2018-05-23

All kids have the potential to succeed. But the more than 10 million students living in poverty in the United States are twice as likely to face traumatic experiences that interfere with their ability to arrive at school every day ready to learn. These students need extra supports to succeed, but there is often a gap between what these students need and what schools in high-need communities are designed to provide.

Launched in the U.S. in 2015, Red Nose Day is a fundraising campaign dedicated to ending childhood poverty, both in the U.S. and around the world. The money raised by Red Nose Day in the U.S. has benefited programs for children and young people in all 50 states. This year, in partnership with Comcast NBCUniversal, Red Nose Day is supporting 24 teams of City Year AmeriCorps members in 19 high-need communities across the United States. These 24 teams – in all more than 200 City Year AmeriCorps members – are working to build positive relationships and provide academic supports for students in schools where more than 75 percent of students are considered socioeconomically disadvantaged. 

This support from Red Nose Day has allowed City Year to meet and work with talented and hardworking students like Luciana*, a middle school student in the Koreatown community of Los Angeles, California. Luciana’s family immigrated to the United States when she was young. For as long as she can remember, her father has worked incredibly long hours to support their family, and Luciana doesn’t get to spend much time with him. As Luciana worked to balance her home and schoolwork responsibilities, she started falling behind in school—especially in math. 

This year, Luciana met Jennifer Gutierrez, a City Year AmeriCorps member who is serving in her school. Each day, Jennifer arrives before the first bell rings, and stays through the afterschool program to provide tutoring, mentoring and support to students throughout the day. "Ms. Jenny," as Luciana came to know her, and Luciana found an instant connection since Jennifer’s parents were also immigrants who worked two jobs to support her family. As the two spent more time together during the school day, Luciana and Jennifer built a trusted relationship.

Jennifer noticed that Luciana was often preoccupied with the stress and responsibility she felt knowing what her family was going through while she was at school. Jennifer noticed Luciana would be outside of the classroom, sometimes in tears. She worked with Luciana to help her stay focused in class, reminding her of all the adults at school who were there to support her. After these check-ins, Luciana was no longer leaving the classroom. Instead, she was at her desk ready to learn.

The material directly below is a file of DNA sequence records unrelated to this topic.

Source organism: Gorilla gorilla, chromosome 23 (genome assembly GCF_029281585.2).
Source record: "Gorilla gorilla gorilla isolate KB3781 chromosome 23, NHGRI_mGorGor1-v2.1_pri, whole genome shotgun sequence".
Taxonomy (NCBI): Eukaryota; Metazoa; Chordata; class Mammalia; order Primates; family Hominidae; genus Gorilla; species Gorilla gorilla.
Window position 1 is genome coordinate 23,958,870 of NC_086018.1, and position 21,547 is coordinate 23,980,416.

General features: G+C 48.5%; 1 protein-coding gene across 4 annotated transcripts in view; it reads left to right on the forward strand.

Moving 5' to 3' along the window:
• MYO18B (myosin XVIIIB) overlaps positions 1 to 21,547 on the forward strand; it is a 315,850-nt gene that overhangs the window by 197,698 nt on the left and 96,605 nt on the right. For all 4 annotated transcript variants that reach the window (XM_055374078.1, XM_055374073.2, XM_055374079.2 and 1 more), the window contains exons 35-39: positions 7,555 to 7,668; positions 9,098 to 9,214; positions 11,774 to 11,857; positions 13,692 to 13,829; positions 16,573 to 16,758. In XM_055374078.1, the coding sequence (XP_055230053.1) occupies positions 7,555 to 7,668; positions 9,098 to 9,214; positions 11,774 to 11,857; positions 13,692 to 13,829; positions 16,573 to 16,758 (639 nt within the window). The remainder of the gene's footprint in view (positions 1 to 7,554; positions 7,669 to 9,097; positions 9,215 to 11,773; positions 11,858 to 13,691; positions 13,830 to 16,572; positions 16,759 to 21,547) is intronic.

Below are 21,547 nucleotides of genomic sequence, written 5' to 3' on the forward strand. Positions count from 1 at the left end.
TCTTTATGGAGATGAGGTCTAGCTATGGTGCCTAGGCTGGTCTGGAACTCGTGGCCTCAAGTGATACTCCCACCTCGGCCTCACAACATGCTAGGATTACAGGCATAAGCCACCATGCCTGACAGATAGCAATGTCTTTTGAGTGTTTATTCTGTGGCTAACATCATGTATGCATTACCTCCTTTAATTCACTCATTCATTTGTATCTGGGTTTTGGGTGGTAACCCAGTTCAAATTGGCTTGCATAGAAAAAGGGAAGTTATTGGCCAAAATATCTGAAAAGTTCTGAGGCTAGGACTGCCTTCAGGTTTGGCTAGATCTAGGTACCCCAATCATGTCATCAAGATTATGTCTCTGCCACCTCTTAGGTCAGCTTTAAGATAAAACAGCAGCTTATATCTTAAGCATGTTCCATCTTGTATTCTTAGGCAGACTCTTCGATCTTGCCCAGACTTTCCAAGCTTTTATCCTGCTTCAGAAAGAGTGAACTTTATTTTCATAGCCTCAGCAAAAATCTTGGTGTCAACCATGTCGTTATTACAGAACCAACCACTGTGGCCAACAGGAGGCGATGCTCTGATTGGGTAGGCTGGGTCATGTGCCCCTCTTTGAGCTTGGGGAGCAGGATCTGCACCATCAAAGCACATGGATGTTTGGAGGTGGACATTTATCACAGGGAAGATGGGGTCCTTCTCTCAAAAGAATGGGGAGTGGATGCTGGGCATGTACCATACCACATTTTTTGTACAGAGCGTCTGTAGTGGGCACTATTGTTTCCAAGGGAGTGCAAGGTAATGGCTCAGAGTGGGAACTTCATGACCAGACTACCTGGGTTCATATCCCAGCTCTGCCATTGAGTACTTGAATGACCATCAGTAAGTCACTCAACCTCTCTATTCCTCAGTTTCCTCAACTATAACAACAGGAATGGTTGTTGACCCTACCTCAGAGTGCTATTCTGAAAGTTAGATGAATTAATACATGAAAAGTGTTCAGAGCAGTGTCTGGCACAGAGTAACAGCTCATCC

As Jennifer got to know her, she saw in Luciana a self-directed learner. When Luciana was focused, she knew how to problem solve and what questions to ask to help her reach an answer. Throughout their year together, Luciana grew more confident in her abilities. She found Jennifer to be reassuring, and their conversations helped manage her feelings of distraction and stress while at school.

Now, Jennifer sees Luciana get excited about school and learning. Jennifer is there to celebrate her success in understanding fractions, but also there to offer additional support when Luciana is having difficulty with calculating volume or solving word problems. Luciana has become more focused when it comes to her academics and looks forward to seeing Jennifer and other City Year AmeriCorps members each day.

"City Year is always prepared for when I come to school," Luciana says. "I know that if I ever need something, I can come to any City Year without having to think about it."

“I admire Luciana’s resiliency," Jennifer says. "She practices ways to remain engaged in school and continues to work hard even when she experiences a setback." 

Over the course of just 10 weeks, Luciana’s math score has risen a full grade letter. She also grew 245 points on her Math Inventory between September and April, moving from a basic score to proficient. Her confidence has grown since meeting Jennifer, and she believes she is capable of succeeding in school, even when her City Year is not around. She plans to use the skills she has learned with Jennifer to help her focus on accomplishing her goals in the remainder of her middle school career and beyond.

Sometimes placing a single caring mentor in a student's life can be the difference in whether or not they succeed. Red Nose Day returns with a night of programming on May 24 on NBC starting at 8/7c, concluding with NBC's fourth annual Red Nose Day Special at 10/9c hosted by Chris Hardwick. Tune in and find out how you can help support or visit www.rednoseday.org.

*Name changed to protect student privacy 

 

Share This Page